We don’t often go on journeys with musicians any more. Not over the length of an album. From iTunes to Spotify, we live in an ocean of musical particles, and are becoming particles ourselves: skipping and playlisting, downloading fragments and mostly listening alone.
In that respect, Nick Cave belongs to another time, when the likes of Neil Young’s On the Beach, David Bowie’s Low and Leonard Cohen’s I’m Your Man wove an outsider sensibility and the unsettled ambience of an era into a unified set of songs. It may be with his new album, Push the Sky Away, Cave has achieved that goal today. What’s certain is he has produced a record of the same shape-shifting significance as The Good Son (1990) and The Boatman’s Call (1997). Which is to say it is nothing like those previous albums, except in that they broke with all previous expectations and took Cave someplace else.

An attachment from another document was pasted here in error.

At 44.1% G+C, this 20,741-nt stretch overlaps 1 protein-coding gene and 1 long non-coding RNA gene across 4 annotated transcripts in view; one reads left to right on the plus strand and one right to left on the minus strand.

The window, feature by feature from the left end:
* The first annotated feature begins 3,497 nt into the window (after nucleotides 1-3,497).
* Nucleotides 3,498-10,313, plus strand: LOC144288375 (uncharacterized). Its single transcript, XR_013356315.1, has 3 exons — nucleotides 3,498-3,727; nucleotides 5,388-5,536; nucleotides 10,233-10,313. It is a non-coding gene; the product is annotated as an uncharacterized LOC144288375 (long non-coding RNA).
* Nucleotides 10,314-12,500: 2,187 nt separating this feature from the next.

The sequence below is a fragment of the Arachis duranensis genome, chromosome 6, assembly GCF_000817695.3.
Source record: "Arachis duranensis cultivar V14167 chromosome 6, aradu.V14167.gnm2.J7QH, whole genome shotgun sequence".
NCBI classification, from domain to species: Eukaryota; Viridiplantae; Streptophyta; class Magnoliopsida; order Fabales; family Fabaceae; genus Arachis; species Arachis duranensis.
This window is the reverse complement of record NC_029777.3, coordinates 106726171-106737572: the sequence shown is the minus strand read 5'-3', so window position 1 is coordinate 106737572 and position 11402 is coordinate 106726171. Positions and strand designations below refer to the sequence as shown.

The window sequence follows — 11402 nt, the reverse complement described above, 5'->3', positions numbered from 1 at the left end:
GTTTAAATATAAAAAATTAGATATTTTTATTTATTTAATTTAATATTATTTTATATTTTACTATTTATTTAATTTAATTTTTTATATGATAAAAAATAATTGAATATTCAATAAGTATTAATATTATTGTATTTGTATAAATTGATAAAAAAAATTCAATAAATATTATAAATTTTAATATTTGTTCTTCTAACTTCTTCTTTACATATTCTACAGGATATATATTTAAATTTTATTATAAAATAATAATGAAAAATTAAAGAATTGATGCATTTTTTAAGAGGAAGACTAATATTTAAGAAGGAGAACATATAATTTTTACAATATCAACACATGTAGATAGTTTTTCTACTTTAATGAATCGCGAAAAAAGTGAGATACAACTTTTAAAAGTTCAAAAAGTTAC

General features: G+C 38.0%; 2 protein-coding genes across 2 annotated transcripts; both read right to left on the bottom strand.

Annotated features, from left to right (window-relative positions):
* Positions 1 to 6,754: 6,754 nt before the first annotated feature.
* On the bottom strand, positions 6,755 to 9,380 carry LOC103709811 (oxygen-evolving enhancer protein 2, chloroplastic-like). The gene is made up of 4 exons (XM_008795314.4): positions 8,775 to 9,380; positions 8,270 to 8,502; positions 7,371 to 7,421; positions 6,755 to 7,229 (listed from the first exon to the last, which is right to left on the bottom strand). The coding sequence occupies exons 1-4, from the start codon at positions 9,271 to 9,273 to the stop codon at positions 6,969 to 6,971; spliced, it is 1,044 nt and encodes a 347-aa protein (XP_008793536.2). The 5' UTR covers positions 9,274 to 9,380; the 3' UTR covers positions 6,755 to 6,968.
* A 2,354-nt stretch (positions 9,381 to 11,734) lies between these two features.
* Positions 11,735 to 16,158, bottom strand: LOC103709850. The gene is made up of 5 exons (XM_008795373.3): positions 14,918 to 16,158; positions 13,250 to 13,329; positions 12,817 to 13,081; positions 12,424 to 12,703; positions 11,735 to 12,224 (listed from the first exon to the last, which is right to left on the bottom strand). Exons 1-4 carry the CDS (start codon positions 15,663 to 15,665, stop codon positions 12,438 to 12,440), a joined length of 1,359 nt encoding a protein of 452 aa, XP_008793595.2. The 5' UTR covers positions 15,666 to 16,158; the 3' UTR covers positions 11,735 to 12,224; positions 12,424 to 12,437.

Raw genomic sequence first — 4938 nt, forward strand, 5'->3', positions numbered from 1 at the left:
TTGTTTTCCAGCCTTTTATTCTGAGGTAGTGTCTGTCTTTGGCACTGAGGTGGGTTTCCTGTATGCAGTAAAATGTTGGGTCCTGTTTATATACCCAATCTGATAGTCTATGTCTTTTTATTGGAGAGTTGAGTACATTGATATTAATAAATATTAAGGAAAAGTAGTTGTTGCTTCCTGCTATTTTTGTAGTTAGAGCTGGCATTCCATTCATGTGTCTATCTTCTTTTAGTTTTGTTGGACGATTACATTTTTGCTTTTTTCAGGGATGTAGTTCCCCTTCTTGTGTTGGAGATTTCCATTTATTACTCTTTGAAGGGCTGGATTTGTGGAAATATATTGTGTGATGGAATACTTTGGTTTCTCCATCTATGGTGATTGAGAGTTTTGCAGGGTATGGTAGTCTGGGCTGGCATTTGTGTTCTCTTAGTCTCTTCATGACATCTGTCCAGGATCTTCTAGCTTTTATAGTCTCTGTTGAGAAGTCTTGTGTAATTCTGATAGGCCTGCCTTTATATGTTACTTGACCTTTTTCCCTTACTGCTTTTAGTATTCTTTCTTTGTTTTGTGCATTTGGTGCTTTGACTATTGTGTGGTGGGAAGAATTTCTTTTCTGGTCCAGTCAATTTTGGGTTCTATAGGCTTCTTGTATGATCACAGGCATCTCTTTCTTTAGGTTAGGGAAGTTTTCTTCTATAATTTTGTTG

Push the Sky Away is Nick Cave and The Bad Seeds’ 15th album. It was produced like their last three in collaboration with Nick Launay, and was recorded on vintage analogue equipment at La Fabrique studio in the rural surrounds of Saint-Rémy-de-Provence, the birthplace of Nostradamus and the region where Van Gogh painted The Starry Night.
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